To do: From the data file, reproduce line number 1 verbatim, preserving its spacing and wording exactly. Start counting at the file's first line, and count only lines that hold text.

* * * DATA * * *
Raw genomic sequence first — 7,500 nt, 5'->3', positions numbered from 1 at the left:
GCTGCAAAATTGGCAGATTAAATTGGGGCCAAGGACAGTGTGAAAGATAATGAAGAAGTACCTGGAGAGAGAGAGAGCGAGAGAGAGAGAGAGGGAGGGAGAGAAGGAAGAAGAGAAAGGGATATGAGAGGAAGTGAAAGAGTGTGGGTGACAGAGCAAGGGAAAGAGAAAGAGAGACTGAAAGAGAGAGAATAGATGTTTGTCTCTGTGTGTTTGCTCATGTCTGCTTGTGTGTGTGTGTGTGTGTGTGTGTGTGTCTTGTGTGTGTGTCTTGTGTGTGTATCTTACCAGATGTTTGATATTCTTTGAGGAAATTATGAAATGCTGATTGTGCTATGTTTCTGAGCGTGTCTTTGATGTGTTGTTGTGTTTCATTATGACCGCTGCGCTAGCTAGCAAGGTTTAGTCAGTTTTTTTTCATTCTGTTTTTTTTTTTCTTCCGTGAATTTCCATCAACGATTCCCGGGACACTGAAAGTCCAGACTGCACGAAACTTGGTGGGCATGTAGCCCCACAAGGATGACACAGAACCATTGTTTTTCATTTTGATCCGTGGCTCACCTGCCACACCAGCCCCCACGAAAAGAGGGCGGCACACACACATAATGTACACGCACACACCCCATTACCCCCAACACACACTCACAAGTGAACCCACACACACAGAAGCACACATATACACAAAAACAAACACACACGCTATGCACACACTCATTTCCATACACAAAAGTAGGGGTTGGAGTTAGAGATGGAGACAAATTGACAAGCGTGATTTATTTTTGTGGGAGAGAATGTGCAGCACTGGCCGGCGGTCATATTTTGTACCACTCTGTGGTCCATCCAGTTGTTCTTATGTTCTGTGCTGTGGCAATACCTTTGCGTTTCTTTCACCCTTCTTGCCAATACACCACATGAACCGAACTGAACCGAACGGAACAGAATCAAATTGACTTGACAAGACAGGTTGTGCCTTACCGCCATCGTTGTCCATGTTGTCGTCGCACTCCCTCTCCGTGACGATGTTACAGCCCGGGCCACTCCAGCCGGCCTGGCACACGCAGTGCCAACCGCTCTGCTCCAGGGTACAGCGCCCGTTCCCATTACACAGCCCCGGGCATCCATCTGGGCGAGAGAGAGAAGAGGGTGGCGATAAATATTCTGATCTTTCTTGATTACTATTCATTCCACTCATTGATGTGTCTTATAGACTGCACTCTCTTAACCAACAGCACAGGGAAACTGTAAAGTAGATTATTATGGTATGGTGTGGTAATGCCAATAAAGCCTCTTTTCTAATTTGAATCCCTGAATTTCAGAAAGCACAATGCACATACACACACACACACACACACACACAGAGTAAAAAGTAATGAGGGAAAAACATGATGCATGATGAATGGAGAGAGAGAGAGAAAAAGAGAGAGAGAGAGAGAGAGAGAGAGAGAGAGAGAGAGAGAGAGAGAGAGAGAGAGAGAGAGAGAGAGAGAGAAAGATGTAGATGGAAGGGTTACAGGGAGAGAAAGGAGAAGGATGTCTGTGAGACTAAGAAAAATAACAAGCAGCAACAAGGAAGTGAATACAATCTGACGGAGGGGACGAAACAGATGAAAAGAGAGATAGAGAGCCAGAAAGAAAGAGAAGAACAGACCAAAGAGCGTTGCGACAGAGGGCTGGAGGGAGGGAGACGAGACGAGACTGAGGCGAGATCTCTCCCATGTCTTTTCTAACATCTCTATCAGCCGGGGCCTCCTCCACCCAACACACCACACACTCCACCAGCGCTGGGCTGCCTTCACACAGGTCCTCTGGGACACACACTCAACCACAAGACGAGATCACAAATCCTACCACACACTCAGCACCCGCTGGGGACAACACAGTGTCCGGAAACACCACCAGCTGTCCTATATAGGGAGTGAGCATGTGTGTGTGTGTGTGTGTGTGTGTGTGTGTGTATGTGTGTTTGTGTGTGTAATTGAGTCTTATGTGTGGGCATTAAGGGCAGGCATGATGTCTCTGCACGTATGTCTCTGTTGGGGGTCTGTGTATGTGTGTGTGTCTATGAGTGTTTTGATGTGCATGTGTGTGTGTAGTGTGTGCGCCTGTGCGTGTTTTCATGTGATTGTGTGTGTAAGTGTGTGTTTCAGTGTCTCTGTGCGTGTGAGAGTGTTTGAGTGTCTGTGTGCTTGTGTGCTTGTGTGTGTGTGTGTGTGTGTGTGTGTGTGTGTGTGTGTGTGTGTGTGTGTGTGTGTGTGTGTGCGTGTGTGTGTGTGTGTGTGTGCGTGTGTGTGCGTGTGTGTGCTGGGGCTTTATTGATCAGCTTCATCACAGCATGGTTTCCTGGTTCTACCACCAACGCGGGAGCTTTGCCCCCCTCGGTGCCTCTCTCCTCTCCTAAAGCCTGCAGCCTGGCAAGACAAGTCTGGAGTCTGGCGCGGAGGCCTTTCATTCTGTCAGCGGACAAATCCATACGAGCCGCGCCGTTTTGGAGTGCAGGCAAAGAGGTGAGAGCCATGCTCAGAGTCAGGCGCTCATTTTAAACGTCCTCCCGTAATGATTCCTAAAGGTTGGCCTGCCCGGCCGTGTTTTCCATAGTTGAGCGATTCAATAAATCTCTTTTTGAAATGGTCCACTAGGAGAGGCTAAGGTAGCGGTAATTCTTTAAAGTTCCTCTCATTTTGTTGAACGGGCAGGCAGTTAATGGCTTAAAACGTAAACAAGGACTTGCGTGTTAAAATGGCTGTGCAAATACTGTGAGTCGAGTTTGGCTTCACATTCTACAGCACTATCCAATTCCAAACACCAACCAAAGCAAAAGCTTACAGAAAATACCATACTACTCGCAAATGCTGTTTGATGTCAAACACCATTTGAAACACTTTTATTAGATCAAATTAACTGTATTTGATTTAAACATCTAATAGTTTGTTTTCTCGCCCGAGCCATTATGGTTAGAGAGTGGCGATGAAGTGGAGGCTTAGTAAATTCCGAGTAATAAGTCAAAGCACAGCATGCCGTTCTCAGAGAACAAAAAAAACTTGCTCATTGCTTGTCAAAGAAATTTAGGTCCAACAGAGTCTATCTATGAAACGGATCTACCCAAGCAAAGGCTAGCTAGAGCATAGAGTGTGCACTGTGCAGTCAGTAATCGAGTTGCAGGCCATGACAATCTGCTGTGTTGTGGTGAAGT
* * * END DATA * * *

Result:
Raw genomic sequence first — 7,500 nt, 5'->3', positions numbered from 1 at the left: